From: David A Gabel, ENN
Published June 23, 2010 11:47 AM

Voyages of the NOAA Ship Thomas Jefferson

There are many ships at work right now in the Gulf of Mexico responding to the devastating consequences of the Deepwater Horizon explosion. Some are skimming the water to collect oil, some are burning off the oil. Some are busy digging a relief well. However, there is at least one vessel that is using this tragedy as an opportunity to conduct scientific research. The National Oceanic and Atmospheric Administration's (NOAA) ship, Thomas Jefferson, is using acoustic and fluorometric scanning to detect oil under the surface.

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The ship set off from Galveston, Texas on an eight day mission into the Gulf of Mexico, and returned to port on June 11. The purpose was to investigate the distribution and presence of subsurface oil coming from the rig explosion. Water samples were collected and analyzed by agency officials and scientists from the University of New Hampshire and the Woods Hole Oceanographic Institution.

"NOAA is extremely concerned about the health of the Gulf of Mexico and the well-being of the millions of people who depend on these waters for their livelihoods and pleasure," said Jane Lubchenco, Ph.D., under secretary of commerce for oceans and atmosphere and NOAA administrator. "I'm pleased that agency and academic scientists continue to innovate and explore ways to bring the absolute best science to inform the response and recovery efforts."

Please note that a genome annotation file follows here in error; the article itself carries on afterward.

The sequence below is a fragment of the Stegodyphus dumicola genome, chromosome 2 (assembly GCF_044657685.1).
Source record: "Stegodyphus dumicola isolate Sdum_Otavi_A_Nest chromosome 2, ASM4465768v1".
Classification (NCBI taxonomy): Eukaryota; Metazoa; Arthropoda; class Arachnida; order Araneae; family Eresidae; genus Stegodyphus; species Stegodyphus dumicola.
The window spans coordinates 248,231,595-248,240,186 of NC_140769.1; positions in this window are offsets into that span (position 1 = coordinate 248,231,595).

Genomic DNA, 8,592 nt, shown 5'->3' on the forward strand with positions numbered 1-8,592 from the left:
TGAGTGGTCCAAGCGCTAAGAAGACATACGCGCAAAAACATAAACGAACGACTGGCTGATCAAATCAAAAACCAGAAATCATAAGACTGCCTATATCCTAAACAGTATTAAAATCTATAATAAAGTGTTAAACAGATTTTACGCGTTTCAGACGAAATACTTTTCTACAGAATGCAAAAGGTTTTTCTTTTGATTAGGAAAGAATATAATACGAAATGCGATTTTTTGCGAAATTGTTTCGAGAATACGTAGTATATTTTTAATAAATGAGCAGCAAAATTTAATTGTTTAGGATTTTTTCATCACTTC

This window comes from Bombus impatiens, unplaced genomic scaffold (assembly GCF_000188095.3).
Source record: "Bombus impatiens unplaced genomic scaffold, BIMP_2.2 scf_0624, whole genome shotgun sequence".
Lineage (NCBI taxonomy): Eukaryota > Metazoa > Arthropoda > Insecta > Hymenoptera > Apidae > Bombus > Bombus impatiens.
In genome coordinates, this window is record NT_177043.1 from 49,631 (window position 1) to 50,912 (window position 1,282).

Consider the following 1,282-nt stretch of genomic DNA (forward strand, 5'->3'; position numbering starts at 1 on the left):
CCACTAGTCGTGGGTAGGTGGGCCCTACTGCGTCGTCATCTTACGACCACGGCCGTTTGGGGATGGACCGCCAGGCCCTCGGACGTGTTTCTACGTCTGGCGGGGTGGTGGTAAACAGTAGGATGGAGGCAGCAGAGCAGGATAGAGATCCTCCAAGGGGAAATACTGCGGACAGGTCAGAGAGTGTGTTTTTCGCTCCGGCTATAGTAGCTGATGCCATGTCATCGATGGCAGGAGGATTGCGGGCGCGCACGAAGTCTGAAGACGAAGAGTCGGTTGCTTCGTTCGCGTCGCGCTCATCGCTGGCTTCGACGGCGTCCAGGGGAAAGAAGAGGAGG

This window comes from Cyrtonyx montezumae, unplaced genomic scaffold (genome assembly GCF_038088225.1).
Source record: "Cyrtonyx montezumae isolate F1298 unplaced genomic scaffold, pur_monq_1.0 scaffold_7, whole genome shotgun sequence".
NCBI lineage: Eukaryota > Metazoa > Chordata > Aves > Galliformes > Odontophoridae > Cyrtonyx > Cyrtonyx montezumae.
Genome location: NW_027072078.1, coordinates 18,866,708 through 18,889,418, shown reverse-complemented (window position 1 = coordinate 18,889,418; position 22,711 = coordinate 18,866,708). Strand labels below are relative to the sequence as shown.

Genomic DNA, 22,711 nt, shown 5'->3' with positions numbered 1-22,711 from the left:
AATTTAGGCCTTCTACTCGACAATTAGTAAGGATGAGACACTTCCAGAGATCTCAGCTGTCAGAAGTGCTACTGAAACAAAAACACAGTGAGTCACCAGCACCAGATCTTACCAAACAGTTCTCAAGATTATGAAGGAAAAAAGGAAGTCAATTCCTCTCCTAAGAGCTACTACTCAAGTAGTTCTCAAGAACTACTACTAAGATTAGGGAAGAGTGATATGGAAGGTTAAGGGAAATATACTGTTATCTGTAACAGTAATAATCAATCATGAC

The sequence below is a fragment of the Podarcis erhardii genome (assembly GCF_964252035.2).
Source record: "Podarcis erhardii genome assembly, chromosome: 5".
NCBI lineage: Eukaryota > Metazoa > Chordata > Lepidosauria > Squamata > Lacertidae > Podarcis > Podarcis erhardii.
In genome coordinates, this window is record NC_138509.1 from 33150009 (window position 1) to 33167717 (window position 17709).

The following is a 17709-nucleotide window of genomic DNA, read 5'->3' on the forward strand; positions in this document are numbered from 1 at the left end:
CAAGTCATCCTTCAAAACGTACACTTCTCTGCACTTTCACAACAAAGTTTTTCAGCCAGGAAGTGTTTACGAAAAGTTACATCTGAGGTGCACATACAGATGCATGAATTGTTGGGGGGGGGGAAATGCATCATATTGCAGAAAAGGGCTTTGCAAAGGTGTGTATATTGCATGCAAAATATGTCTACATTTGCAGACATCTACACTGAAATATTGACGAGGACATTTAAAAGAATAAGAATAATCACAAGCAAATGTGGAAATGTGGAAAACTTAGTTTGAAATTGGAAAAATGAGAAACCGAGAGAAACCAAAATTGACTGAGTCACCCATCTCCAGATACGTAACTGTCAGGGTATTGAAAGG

First, the science team would sweep the underlying waters with acoustic and fluorometric sensors to detect aberrations in the water column. Then they would take water samples to determine if the aberration was actually oil.

An acoustic sensor uses sound waves and is often referred to as SONAR which is used commonly in submarines. Passive acoustic sensors listen to the sounds in the water. Active sensors emit pulses of sound and then listen for the echo. An oil plume would have different sound reverberation than the water.

Fluorometric sensors use light waves to determine the shape of an oil plume. A beam of light, usually ultraviolet light, is scanned throughout the water. The light can excite electrons of certain molecules and cause them to emit their own light at a lower energy. This is the same concept behind glow-in-the-dark posters or stars that can stick onto a wall. The oil would have different fluorescence than the water.

The Thomas Jefferson made several initial observations including:

1. Subsurface oil was found 7.5 nautical miles southwest of the wellhead at 1,100 meters in depth by observing high fluorescence and reduced dissolved oxygen.
2. An acoustic anomaly was also found in the same area.
3. Natural gas was also found in an area of known gas seepage southwest of the spill site.
4. Fluorometric sensors have shown to be an extremely effective method to detect water masses in shallow waters.

Another expedition is underway for the ship, Thomas Jefferson to gather more data in the coastal zone. Any information on subsurface masses discovered in the coastal zone would be shared with other researchers and emergency responders.

The situation in the Gulf requires an all-hands-on-deck approach, and NOAA is doing its part to provide accurate data on where the oil is. Knowing where to find oil is just as important as cleaning up the oil. The work is sure to be difficult and ongoing.

Link to full NOAA Mission Report

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